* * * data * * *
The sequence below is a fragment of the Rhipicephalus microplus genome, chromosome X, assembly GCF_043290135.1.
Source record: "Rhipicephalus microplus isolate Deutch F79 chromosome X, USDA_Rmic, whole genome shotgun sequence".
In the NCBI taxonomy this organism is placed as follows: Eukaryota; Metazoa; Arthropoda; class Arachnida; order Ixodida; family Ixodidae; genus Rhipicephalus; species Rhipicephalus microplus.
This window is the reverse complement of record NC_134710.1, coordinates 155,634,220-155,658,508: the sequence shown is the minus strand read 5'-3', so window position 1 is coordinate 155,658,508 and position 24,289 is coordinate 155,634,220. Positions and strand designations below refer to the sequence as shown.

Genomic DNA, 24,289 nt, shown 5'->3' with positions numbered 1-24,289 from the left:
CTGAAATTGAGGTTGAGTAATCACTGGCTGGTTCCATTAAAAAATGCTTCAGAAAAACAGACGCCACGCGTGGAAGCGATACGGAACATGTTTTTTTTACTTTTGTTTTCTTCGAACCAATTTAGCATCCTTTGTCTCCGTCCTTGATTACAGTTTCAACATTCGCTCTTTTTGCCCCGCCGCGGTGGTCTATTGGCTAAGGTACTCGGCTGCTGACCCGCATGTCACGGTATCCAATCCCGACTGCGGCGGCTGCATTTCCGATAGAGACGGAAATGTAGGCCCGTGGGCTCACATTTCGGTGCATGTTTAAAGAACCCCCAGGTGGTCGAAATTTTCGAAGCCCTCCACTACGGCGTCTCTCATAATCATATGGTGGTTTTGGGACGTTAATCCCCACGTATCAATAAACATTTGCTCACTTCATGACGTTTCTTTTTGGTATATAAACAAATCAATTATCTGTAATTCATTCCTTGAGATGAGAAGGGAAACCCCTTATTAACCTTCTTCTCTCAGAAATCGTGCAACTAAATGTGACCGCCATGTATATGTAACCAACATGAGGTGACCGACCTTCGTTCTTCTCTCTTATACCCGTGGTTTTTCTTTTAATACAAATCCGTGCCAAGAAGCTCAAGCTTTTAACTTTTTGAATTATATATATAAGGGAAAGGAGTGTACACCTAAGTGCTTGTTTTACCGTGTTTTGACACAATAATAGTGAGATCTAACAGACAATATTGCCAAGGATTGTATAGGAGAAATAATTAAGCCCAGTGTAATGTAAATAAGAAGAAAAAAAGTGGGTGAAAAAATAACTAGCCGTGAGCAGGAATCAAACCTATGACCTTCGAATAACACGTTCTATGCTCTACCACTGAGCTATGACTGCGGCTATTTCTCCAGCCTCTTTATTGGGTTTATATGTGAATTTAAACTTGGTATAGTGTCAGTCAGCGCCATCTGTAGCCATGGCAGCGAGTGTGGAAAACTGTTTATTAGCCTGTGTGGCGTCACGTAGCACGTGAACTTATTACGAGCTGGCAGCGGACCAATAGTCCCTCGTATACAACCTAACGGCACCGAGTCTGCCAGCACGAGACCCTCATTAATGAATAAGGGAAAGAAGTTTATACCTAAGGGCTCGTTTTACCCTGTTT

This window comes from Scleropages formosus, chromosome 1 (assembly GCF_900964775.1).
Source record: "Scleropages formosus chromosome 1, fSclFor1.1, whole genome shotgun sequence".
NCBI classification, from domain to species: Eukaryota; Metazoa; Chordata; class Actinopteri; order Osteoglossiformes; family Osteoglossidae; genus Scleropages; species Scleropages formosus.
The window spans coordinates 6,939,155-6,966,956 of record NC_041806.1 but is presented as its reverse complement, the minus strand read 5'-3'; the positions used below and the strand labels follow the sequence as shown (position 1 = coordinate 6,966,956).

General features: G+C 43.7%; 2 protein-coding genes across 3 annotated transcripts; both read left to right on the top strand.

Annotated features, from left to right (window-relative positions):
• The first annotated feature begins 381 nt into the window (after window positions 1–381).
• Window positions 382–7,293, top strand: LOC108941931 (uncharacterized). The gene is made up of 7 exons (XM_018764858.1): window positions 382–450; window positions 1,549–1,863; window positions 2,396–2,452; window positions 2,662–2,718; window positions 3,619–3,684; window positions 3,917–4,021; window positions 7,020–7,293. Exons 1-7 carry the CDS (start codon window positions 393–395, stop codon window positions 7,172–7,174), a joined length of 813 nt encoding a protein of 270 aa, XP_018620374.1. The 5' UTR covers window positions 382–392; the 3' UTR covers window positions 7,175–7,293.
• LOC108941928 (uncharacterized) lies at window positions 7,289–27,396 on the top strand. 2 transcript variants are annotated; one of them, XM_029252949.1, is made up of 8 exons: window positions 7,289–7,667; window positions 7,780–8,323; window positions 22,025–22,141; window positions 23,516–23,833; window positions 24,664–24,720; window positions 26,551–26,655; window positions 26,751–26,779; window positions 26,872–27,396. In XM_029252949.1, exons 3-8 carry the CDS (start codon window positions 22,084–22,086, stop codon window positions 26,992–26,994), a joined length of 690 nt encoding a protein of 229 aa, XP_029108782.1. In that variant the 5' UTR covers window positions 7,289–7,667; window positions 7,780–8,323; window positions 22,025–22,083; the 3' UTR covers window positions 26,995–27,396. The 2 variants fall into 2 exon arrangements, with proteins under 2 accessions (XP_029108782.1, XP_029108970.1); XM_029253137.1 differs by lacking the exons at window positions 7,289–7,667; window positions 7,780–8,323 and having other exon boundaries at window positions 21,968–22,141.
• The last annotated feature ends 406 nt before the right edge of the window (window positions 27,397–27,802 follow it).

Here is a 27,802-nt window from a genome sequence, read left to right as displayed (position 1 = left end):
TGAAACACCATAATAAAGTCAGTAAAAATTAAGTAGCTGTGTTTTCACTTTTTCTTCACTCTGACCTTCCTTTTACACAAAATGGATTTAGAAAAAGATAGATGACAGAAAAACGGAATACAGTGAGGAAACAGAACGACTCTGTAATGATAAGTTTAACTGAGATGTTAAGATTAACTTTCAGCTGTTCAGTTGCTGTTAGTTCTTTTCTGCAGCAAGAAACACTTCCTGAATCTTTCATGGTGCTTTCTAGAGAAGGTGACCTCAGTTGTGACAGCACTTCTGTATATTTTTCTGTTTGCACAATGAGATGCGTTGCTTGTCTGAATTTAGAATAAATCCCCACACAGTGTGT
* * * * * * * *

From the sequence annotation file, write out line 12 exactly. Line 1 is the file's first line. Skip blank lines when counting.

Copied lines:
Annotated features, from left to right (window-relative positions):